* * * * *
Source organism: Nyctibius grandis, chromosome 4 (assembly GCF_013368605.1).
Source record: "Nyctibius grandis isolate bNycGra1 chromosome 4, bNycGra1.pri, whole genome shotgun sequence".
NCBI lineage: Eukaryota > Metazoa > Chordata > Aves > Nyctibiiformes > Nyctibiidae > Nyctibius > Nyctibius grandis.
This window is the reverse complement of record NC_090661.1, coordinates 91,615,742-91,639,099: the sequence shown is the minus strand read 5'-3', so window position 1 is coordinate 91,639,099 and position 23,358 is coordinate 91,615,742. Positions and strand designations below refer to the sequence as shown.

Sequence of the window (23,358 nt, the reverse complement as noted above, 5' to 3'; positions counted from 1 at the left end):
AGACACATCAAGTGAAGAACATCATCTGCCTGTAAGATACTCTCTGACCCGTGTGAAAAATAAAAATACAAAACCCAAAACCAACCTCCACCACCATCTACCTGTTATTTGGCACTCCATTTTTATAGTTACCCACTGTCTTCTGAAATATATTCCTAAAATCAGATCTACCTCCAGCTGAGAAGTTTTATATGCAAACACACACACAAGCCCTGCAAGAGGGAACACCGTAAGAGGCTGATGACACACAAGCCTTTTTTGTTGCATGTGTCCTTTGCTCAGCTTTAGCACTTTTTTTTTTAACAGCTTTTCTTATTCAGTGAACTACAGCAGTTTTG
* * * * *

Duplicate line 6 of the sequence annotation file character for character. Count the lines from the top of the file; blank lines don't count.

AGACACATCAAGTGAAGAACATCATCTGCCTGTAAGATACTCTCTGACCCGTGTGAAAAATAAAAATACAAAACCCAAAACCAACCTCCACCACCATCTACCTGTTATTTGGCACTCCATTTTTATAGTTACCCACTGTCTTCTGAAATATATTCCTAAAATCAGATCTACCTCCAGCTGAGAAGTTTTATATGCAAACACACACACAAGCCCTGCAAGAGGGAACACCGTAAGAGGCTGATGACACACAAGCCTTTTTTGTTGCATGTGTCCTTTGCTCAGCTTTAGCACTTTTTTTTTTAACAGCTTTTCTTATTCAGTGAACTACAGCAGTTTTG